Institute for War and Peace Reporting | Giving Voice, Driving Change

Armenia's Multicultural Mother

Larisa Ovsepian's 14 adopted children come from diverse ethnic backgrounds - and advancing old age won't stop her adopting more.
By Karine Ter-Sahakian

The largest family in Yerevan - and probably the whole of the country - has 14 children. They live in a four-room basement flat in the centre of the Armenian capital.


Larisa Ovsepian's family is not only large, but also incredibly diverse. As well as several Armenians, it includes an Estonian, a Ukrainian, a Russian and two Africans. One of them, 15-year-old Grant, was born in Congo and dreams of singing the lead role in Verdi's Othello one day in the Yerevan Opera House. But for now, he's happy to sing Armenian folk songs.


"I began adopting children 25 years ago," the mother of this noisy and - all things considered - happy family told IWPR.


"My personal life went all wrong. I had no children, and my husband and I had divorced. I decided to start a family on my own and began to ask around if any of the Yerevan prostitutes were about to give birth.


"I mainly find my kids in orphanages. That's where I found Anahit, who at 22, is a mother herself now. She married another of my adopted babies, an Estonian."


Larisa's children come from eight different ethnic backgrounds, making hers an extraordinary household in a homogeneous country such as Armenia, where minorities make up only four per cent of the population. She gives them all Armenian names, saying this will make it easier for them to adapt socially.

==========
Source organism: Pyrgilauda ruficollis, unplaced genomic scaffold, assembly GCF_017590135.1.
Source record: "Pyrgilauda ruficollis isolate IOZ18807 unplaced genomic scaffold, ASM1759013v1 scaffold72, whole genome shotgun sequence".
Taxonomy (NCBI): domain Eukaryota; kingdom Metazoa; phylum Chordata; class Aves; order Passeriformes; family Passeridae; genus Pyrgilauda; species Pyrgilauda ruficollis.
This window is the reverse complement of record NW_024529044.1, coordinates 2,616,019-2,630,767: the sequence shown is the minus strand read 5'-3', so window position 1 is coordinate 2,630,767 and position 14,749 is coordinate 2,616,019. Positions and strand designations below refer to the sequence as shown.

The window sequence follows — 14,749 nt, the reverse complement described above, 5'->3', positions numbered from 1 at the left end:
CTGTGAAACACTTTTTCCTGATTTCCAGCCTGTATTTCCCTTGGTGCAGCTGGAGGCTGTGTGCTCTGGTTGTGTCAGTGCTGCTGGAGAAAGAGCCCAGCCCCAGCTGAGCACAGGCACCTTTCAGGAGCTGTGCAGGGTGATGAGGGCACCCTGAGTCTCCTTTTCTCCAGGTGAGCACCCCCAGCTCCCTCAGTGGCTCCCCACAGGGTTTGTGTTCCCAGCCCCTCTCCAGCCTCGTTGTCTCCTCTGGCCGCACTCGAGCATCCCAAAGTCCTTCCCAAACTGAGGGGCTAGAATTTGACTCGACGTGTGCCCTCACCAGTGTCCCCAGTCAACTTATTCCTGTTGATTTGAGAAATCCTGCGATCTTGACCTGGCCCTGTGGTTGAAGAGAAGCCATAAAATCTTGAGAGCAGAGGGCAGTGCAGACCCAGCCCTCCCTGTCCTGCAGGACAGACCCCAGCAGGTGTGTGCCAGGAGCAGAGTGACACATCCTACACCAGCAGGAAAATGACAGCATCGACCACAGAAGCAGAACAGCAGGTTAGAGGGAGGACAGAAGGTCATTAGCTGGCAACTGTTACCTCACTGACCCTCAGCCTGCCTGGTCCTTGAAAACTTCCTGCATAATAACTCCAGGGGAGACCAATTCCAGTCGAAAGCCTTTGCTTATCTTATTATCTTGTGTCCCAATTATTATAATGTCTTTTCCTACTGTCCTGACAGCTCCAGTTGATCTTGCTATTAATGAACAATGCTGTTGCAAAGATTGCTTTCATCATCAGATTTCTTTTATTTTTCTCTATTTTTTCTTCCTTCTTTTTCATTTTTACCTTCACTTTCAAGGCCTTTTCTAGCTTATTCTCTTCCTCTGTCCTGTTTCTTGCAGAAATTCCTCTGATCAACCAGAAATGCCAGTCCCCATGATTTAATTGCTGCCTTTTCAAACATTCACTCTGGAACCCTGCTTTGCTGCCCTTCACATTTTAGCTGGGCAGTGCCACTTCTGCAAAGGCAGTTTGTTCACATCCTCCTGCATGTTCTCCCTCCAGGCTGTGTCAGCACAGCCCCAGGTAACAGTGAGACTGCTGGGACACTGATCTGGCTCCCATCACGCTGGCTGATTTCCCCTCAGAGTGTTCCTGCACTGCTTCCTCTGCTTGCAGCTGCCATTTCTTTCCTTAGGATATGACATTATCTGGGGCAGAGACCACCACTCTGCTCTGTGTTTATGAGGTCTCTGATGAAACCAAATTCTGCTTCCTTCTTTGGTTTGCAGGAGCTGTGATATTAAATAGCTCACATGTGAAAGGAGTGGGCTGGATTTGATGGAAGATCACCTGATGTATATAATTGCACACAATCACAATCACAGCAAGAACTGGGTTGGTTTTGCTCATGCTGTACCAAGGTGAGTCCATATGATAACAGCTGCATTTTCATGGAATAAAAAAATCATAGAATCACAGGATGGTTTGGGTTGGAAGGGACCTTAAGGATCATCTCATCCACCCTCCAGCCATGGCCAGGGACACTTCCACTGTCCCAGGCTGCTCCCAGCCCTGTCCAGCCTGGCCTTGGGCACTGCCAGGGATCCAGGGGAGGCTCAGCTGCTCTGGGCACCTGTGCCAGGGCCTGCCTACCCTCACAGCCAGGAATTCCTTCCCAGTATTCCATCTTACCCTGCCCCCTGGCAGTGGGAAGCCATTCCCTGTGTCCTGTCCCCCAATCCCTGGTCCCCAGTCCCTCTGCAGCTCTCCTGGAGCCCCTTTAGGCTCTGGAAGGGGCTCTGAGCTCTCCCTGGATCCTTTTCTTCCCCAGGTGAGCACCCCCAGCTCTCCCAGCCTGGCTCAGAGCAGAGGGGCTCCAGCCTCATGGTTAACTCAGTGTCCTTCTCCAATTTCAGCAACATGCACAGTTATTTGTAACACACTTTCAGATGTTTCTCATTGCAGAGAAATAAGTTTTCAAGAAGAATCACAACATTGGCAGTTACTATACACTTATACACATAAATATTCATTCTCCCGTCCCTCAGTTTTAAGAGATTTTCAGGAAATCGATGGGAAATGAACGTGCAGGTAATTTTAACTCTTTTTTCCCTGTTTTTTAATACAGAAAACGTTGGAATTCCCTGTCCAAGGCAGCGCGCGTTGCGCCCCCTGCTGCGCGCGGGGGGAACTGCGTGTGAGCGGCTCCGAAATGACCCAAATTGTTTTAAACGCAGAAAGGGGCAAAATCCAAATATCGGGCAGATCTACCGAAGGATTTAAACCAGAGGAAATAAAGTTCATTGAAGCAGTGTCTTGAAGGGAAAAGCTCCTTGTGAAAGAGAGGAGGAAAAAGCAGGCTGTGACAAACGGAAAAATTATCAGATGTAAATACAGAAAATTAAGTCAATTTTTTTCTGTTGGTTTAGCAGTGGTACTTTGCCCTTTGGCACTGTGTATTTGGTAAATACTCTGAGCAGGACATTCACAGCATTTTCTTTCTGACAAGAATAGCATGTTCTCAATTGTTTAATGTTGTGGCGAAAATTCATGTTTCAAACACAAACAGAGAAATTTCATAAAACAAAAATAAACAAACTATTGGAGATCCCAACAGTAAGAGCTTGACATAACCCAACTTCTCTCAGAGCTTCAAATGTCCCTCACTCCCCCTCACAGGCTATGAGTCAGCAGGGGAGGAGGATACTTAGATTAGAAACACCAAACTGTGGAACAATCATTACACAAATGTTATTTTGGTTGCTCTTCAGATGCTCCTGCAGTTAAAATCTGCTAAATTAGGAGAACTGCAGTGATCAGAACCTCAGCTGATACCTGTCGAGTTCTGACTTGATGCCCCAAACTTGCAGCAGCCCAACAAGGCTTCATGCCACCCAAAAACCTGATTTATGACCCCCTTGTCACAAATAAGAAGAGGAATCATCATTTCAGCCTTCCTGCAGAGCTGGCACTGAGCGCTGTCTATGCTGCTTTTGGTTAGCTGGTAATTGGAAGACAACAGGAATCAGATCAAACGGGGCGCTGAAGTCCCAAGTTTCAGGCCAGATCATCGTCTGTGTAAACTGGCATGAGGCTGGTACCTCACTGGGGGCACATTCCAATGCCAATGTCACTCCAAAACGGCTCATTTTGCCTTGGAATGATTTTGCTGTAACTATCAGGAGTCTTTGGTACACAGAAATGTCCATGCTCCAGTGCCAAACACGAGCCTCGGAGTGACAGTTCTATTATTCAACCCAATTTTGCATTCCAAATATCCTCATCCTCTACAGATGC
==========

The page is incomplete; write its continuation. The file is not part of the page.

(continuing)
A charming four-year-old boy opened the door and introduced himself right away, saying, "I'm Ashot. Are you here to see Mum?"


Linda, who is named after an American friend who supplies Larisa's children with clothing, talks about life in this enormous family. "We yell and fight sometimes, but Mama Larisa eventually makes us friends again," she said.


All of the children are dressed well in clean, mostly new clothes and Larisa even gives clothes away to many of the less fortunate Armenian families in the neighbourhood. "All children are entitled to a happy childhood and it's not up to the government to decide who's right and who's wrong," she said.


The Ovsepians are a famous family in Yerevan, known by everyone from the president's office to hospital nurses - but most of the limited help they receive comes from private friends and donors.


The law provides for a monthly allowance of five US dollars per each underage child. In Armenia, that is enough to buy bread for a week. This family however needs 25 loaves of bread a day.


"I decided not to take the state benefit, as it is never paid on time and does not make any difference anyway. We have already run up a debt of 2,000 dollars for bread over the past year. I just cannot pay it back," Larisa told IWPR.


"Fortunately, we don't have to pay for electricity or the telephone. The Armenian Nuclear Power Plant covers electricity costs for us, and well-wishers pay our phone bill."